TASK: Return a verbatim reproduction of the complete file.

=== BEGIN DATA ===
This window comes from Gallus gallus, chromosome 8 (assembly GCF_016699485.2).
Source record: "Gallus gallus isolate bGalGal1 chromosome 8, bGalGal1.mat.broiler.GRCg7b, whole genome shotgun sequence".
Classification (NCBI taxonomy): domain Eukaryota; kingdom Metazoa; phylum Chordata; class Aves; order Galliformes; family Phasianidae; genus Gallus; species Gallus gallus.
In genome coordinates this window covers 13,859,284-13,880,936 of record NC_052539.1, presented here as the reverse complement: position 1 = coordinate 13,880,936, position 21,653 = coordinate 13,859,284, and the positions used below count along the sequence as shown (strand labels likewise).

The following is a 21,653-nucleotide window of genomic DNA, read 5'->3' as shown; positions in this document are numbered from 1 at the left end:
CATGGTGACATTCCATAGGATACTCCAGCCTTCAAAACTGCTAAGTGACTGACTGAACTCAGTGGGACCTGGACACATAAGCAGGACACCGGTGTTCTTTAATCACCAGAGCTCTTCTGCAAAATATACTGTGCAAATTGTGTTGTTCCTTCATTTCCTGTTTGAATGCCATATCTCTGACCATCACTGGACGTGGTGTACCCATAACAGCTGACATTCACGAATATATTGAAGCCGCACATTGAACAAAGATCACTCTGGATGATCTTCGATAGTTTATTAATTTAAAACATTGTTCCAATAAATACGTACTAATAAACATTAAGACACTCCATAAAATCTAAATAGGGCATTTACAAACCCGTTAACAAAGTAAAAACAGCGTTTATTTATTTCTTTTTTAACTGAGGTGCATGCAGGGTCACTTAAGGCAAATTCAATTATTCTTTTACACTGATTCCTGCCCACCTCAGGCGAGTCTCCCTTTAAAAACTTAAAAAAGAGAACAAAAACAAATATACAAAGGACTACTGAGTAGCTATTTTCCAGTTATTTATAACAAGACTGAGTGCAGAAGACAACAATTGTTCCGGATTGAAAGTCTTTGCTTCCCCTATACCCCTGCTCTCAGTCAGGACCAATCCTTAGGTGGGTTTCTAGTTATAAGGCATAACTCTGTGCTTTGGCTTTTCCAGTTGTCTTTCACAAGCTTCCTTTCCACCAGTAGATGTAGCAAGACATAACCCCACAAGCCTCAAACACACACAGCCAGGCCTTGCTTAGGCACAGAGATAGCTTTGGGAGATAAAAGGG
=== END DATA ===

This window comes from Gallus gallus, chromosome 8 (assembly GCF_016699485.2).
Source record: "Gallus gallus isolate bGalGal1 chromosome 8, bGalGal1.mat.broiler.GRCg7b, whole genome shotgun sequence".
Classification (NCBI taxonomy): domain Eukaryota; kingdom Metazoa; phylum Chordata; class Aves; order Galliformes; family Phasianidae; genus Gallus; species Gallus gallus.
In genome coordinates this window covers 13,859,284-13,880,936 of record NC_052539.1, presented here as the reverse complement: position 1 = coordinate 13,880,936, position 21,653 = coordinate 13,859,284, and the positions used below count along the sequence as shown (strand labels likewise).

The following is a 21,653-nucleotide window of genomic DNA, read 5'->3' as shown; positions in this document are numbered from 1 at the left end:
CATGGTGACATTCCATAGGATACTCCAGCCTTCAAAACTGCTAAGTGACTGACTGAACTCAGTGGGACCTGGACACATAAGCAGGACACCGGTGTTCTTTAATCACCAGAGCTCTTCTGCAAAATATACTGTGCAAATTGTGTTGTTCCTTCATTTCCTGTTTGAATGCCATATCTCTGACCATCACTGGACGTGGTGTACCCATAACAGCTGACATTCACGAATATATTGAAGCCGCACATTGAACAAAGATCACTCTGGATGATCTTCGATAGTTTATTAATTTAAAACATTGTTCCAATAAATACGTACTAATAAACATTAAGACACTCCATAAAATCTAAATAGGGCATTTACAAACCCGTTAACAAAGTAAAAACAGCGTTTATTTATTTCTTTTTTAACTGAGGTGCATGCAGGGTCACTTAAGGCAAATTCAATTATTCTTTTACACTGATTCCTGCCCACCTCAGGCGAGTCTCCCTTTAAAAACTTAAAAAAGAGAACAAAAACAAATATACAAAGGACTACTGAGTAGCTATTTTCCAGTTATTTATAACAAGACTGAGTGCAGAAGACAACAATTGTTCCGGATTGAAAGTCTTTGCTTCCCCTATACCCCTGCTCTCAGTCAGGACCAATCCTTAGGTGGGTTTCTAGTTATAAGGCATAACTCTGTGCTTTGGCTTTTCCAGTTGTCTTTCACAAGCTTCCTTTCCACCAGTAGATGTAGCAAGACATAACCCCACAAGCCTCAAACACACACAGCCAGGCCTTGCTTAGGCACAGAGATAGCTTTGGGAGATAAAAGGG